Nostalgia often follows conquest, and our relationship with the natural world is no exception. As human control over nature (or, at least, its illusion of control) has increased, many have responded by racing back to the forests. However, the motivation behind this nostalgia remains unclear – do we return to keep vigil (bearing the knowledge of our mistakes) or simply to purview our spoils?
The American quintessence of this tension is, arguably, Henry David Thoreau. Thoreau took to the woods, hoping that the simplicity offered by nature might allow the distance necessary to understand (or ‘transcend’) industrial society. The irony, or perhaps the gift, of Thoreau is two-fold. For not only does his account of this experience (in Walden, or Life in the Woods) call into question the ‘intellectual’ conquest (as yet another kind of conquest) of nature but it, also, reveals the negligible risk usually taken in these ‘returns.’ Thoreau did build his cabin in the woods. But the area was so close to the edge of town that he could not help but hear the all-too-industrial trains bustling by.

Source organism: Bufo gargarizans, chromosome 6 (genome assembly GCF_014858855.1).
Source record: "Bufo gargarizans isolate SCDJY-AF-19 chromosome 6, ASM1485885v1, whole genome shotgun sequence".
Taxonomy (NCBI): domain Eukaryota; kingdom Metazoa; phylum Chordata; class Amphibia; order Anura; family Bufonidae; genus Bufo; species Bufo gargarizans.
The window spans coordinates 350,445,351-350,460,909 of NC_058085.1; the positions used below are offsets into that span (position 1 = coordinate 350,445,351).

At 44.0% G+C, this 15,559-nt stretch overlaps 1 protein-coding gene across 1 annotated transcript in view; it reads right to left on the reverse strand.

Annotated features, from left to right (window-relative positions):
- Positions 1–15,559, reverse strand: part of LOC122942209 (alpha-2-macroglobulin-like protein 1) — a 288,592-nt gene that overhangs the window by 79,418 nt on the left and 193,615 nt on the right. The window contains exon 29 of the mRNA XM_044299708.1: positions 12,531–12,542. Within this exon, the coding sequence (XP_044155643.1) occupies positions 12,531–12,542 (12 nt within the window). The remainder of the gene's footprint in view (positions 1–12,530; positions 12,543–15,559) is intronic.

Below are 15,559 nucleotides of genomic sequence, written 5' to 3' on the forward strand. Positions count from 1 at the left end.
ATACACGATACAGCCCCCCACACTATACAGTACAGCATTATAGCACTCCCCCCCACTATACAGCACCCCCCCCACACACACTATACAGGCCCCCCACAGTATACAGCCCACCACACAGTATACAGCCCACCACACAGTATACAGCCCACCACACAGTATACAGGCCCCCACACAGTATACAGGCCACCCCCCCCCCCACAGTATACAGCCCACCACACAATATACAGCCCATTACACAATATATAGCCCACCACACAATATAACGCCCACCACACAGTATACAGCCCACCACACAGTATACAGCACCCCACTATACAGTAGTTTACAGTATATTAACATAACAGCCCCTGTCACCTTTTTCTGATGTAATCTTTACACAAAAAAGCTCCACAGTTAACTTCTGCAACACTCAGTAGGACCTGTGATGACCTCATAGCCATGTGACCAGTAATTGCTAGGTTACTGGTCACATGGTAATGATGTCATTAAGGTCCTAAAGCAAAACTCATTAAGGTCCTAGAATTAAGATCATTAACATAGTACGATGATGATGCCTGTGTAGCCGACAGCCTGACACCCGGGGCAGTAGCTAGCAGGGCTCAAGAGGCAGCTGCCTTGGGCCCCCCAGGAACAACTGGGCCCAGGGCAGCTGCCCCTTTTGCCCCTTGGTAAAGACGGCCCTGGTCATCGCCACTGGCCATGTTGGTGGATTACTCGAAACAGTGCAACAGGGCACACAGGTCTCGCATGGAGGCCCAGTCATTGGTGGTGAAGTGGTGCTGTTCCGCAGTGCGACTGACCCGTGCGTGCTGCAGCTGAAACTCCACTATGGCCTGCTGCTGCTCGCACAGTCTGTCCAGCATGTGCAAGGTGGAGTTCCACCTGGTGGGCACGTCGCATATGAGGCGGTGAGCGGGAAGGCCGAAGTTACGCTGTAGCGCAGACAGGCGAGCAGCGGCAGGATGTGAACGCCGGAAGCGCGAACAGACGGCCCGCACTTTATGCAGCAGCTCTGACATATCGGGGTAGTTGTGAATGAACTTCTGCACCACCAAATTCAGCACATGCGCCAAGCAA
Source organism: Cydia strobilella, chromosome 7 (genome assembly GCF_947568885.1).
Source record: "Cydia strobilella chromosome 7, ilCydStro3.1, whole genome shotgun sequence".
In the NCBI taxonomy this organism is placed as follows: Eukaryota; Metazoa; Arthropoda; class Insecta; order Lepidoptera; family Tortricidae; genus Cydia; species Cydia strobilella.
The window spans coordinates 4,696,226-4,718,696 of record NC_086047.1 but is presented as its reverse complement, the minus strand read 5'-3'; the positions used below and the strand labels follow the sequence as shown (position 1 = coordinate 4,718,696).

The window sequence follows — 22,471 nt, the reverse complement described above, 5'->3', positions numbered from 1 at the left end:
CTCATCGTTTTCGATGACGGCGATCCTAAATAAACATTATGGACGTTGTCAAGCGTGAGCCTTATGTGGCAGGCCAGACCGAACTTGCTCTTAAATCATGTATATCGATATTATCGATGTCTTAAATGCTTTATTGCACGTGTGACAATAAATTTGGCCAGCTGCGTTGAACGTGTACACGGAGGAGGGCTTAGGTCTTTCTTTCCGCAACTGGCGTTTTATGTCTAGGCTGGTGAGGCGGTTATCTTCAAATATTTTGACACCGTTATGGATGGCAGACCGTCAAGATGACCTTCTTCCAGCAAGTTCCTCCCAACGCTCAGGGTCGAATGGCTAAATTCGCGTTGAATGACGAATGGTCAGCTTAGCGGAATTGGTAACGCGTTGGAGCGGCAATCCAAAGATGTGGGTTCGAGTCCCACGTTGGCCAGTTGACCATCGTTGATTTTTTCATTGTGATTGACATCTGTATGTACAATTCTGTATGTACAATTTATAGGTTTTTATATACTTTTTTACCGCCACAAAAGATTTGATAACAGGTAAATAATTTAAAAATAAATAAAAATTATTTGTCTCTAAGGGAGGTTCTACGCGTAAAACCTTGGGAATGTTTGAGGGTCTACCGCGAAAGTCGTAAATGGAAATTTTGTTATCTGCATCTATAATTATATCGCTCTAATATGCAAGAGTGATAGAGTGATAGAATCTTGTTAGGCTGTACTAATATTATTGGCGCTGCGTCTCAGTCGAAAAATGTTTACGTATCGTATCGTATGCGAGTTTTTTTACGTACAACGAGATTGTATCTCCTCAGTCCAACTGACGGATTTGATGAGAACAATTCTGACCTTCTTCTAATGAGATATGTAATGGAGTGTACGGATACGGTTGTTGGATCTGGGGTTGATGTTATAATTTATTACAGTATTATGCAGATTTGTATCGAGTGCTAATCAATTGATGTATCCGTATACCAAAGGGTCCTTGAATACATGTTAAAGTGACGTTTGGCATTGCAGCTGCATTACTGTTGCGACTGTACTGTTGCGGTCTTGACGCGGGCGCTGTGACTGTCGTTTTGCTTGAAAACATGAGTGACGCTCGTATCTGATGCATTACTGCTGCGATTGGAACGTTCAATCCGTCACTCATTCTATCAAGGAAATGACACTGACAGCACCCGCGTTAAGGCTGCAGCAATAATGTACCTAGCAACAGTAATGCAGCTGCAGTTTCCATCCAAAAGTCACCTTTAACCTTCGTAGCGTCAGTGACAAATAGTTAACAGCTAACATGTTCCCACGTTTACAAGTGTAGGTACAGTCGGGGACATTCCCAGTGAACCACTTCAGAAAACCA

Recent headlines suggest that, in this way, Thoreau might best be seen as the first of a long line of individuals who return to nature with cell phone in hand. An increased number of farms across the States have begun offering vacation packages to city-dwellers looking to ‘experience country life.’ Of course, like Thoreau’s time at Walden, these farm-vacations are only as authentic, only as risky, as one would expect. With hot showers, flushable toilets, and even pizza ovens, travelers participate more in the ‘country-esque’ than ‘the country.’ Still, for a few hundred bucks a night, aspiring naturists can pay to milk goats, bale hale, and arise by rooster. And, as one guest of Stony Creek Farm in New York said, “No one can argue that watching your child wander after a chicken isn’t cool.”
Yet, one wonders if the reason why so many farmers have been forced to turn their livelihoods into weekend-fun (i.e., near financial ruin) is precisely because so many refuse to see the natural world as anything more than an entertaining way to spend the afternoon. In that light, Thoreau’s more intellectual intentions, his ‘rational’ conquest, might be the lesser of two evils. To read more, see this article in the New York Times.
The Aesthetics of Nature,
Glenn Parsons , Ryerson University,
Philosophy Compass 2/3